env.extract("", dest="renamed/") # extract into folder
    # You can extract only parts of the archive, like a single file
    env.extract("", src="filename.hpp", dest="renamed.hpp")
    # or an a single folder somewhere in the archive
    env.extract("", src="folder/subfolder", dest="renamed/folder")
    # of course, you can ignore files and folders inside the archive too
    env.extract("", src="folder", dest="renamed", ignore=env.ignore_files("*.txt"))

    # Set the global Jinja2 substitutions dictionary
    env.substitutions = {
        "hello": "world",
        "instances": map(str, env["repo:instances"]),
        "build_data": build_data, # from validation step
    # and generate a file from a template
    # any `.in` postfix is automatically removed, unless you rename it
    for instance in env["repo:instances"]:
        env.template("", "template_{}.hpp".format(instance))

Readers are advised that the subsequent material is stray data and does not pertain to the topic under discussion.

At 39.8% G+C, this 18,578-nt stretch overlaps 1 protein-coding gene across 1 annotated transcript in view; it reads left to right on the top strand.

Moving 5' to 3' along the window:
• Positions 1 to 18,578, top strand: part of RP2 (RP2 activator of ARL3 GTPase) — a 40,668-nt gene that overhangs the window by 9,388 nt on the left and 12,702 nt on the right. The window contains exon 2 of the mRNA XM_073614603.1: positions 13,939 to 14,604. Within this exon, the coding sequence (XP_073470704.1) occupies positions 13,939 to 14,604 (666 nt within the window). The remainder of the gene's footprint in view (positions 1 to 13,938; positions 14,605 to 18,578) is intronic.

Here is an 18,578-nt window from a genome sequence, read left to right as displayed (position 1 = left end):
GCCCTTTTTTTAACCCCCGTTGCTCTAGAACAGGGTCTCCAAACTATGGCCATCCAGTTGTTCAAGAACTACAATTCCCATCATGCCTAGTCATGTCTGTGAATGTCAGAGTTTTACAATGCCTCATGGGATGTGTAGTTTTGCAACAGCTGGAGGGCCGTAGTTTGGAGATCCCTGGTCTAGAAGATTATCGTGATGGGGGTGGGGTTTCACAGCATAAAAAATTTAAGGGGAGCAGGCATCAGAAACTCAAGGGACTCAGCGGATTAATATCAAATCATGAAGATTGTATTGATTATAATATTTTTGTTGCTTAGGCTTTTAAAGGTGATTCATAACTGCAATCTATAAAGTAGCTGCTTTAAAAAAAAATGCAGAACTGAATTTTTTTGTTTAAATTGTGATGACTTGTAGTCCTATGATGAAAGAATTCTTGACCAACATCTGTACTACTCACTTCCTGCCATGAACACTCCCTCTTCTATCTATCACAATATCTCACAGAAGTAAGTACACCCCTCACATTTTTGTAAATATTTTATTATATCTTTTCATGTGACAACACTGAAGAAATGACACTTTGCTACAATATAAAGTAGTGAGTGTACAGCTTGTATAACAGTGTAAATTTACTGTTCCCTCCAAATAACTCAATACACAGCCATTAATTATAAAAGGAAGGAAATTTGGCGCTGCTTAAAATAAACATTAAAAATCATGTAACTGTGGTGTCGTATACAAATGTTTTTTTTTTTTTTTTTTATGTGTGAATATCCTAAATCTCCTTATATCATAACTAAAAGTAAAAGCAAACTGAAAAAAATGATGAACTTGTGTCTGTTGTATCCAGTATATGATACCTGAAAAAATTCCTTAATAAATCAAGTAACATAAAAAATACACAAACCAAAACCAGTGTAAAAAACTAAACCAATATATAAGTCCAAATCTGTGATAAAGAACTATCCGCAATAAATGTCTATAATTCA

# You can explicitly add Jinja2 substitutions and filters
                 substitutions={"more": "subs"},
                 filters={"stringify": lambda i: str(i)})
    # Note: these filters are NOT namespaced with the repository name!

    # submodules are build first, so you can access the generated files
    headers = env.get_generated_local_files(lambda file: file.endswith(".hpp"))
    # and use this information for a new template.
    env.template("", substitutions={"headers": headers})

    # Add values to a collector, all these are type checked
    env.collect("::include_path", "repo/must_be_valid_path/", "repo/folder2/")

# The post build step can do everything the build step can,
# but you can't add to the metadata anymore:
# - env.collect() unavailable
# You have access to the entire buildlog up to this point
def post_build(env):
    # The absolute path to the lbuild output directory
    outpath = env.buildlog.outpath

    # All modules that were built
    modules = env.buildlog.modules
    # All file generation operations that were done
    operations = env.buildlog.operations
    # All operations per module
    operations = env.buildlog.operations_per_module("repo:module")

    # iterate over all operations directly